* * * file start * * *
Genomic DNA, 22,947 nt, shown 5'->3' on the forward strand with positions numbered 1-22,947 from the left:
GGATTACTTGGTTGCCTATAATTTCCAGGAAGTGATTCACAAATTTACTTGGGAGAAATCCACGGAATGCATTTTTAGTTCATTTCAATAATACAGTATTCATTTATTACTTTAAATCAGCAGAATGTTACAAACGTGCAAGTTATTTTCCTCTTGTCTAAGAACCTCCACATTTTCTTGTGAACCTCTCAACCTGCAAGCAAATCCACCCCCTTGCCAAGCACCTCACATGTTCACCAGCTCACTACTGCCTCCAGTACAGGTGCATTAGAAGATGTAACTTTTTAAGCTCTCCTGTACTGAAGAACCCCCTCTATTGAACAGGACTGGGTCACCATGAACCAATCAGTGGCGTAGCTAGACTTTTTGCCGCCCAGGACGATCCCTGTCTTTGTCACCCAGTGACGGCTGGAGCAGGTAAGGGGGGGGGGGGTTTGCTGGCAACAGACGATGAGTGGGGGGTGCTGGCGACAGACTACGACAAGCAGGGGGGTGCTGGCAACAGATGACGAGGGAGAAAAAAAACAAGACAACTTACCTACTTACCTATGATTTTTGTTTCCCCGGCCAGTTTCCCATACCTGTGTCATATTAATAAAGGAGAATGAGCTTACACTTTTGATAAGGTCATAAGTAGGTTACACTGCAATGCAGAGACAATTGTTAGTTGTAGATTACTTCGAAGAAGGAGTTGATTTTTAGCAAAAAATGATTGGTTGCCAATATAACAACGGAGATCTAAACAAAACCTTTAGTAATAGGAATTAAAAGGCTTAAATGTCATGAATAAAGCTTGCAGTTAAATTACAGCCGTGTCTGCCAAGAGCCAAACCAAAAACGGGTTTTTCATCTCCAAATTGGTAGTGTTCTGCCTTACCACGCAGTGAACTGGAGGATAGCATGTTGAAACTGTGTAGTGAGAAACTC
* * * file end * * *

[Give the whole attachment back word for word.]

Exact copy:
Genomic DNA, 22,947 nt, shown 5'->3' on the forward strand with positions numbered 1-22,947 from the left:
GGATTACTTGGTTGCCTATAATTTCCAGGAAGTGATTCACAAATTTACTTGGGAGAAATCCACGGAATGCATTTTTAGTTCATTTCAATAATACAGTATTCATTTATTACTTTAAATCAGCAGAATGTTACAAACGTGCAAGTTATTTTCCTCTTGTCTAAGAACCTCCACATTTTCTTGTGAACCTCTCAACCTGCAAGCAAATCCACCCCCTTGCCAAGCACCTCACATGTTCACCAGCTCACTACTGCCTCCAGTACAGGTGCATTAGAAGATGTAACTTTTTAAGCTCTCCTGTACTGAAGAACCCCCTCTATTGAACAGGACTGGGTCACCATGAACCAATCAGTGGCGTAGCTAGACTTTTTGCCGCCCAGGACGATCCCTGTCTTTGTCACCCAGTGACGGCTGGAGCAGGTAAGGGGGGGGGGGGTTTGCTGGCAACAGACGATGAGTGGGGGGTGCTGGCGACAGACTACGACAAGCAGGGGGGTGCTGGCAACAGATGACGAGGGAGAAAAAAAACAAGACAACTTACCTACTTACCTATGATTTTTGTTTCCCCGGCCAGTTTCCCATACCTGTGTCATATTAATAAAGGAGAATGAGCTTACACTTTTGATAAGGTCATAAGTAGGTTACACTGCAATGCAGAGACAATTGTTAGTTGTAGATTACTTCGAAGAAGGAGTTGATTTTTAGCAAAAAATGATTGGTTGCCAATATAACAACGGAGATCTAAACAAAACCTTTAGTAATAGGAATTAAAAGGCTTAAATGTCATGAATAAAGCTTGCAGTTAAATTACAGCCGTGTCTGCCAAGAGCCAAACCAAAAACGGGTTTTTCATCTCCAAATTGGTAGTGTTCTGCCTTACCACGCAGTGAACTGGAGGATAGCATGTTGAAACTGTGTAGTGAGAAACTC